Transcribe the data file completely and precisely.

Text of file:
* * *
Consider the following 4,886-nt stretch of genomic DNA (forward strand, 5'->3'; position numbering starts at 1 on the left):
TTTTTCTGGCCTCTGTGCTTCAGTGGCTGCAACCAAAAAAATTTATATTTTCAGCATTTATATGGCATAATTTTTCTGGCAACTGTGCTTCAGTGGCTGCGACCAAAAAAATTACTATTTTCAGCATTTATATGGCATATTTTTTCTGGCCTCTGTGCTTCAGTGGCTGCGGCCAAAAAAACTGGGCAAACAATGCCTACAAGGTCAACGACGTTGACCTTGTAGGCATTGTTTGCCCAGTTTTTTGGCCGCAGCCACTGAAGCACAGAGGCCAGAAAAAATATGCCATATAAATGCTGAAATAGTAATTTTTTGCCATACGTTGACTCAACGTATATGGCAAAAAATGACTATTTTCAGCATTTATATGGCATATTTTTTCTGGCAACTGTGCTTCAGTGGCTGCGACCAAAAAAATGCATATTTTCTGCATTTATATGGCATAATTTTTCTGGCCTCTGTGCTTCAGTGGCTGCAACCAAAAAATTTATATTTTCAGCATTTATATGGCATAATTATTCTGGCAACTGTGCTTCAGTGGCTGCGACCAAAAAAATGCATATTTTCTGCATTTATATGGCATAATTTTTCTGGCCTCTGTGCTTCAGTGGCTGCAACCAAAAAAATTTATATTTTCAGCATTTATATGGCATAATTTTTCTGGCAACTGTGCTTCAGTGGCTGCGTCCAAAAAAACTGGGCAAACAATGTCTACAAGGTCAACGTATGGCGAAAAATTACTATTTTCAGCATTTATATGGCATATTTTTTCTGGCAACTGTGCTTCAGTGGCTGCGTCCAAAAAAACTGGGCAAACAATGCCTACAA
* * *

Consider the following 4,886-nt stretch of genomic DNA (forward strand, 5'->3'; position numbering starts at 1 on the left):
TTTTTCTGGCCTCTGTGCTTCAGTGGCTGCAACCAAAAAAATTTATATTTTCAGCATTTATATGGCATAATTTTTCTGGCAACTGTGCTTCAGTGGCTGCGACCAAAAAAATTACTATTTTCAGCATTTATATGGCATATTTTTTCTGGCCTCTGTGCTTCAGTGGCTGCGGCCAAAAAAACTGGGCAAACAATGCCTACAAGGTCAACGACGTTGACCTTGTAGGCATTGTTTGCCCAGTTTTTTGGCCGCAGCCACTGAAGCACAGAGGCCAGAAAAAATATGCCATATAAATGCTGAAATAGTAATTTTTTGCCATACGTTGACTCAACGTATATGGCAAAAAATGACTATTTTCAGCATTTATATGGCATATTTTTTCTGGCAACTGTGCTTCAGTGGCTGCGACCAAAAAAATGCATATTTTCTGCATTTATATGGCATAATTTTTCTGGCCTCTGTGCTTCAGTGGCTGCAACCAAAAAATTTATATTTTCAGCATTTATATGGCATAATTATTCTGGCAACTGTGCTTCAGTGGCTGCGACCAAAAAAATGCATATTTTCTGCATTTATATGGCATAATTTTTCTGGCCTCTGTGCTTCAGTGGCTGCAACCAAAAAAATTTATATTTTCAGCATTTATATGGCATAATTTTTCTGGCAACTGTGCTTCAGTGGCTGCGTCCAAAAAAACTGGGCAAACAATGTCTACAAGGTCAACGTATGGCGAAAAATTACTATTTTCAGCATTTATATGGCATATTTTTTCTGGCAACTGTGCTTCAGTGGCTGCGTCCAAAAAAACTGGGCAAACAATGCCTACAA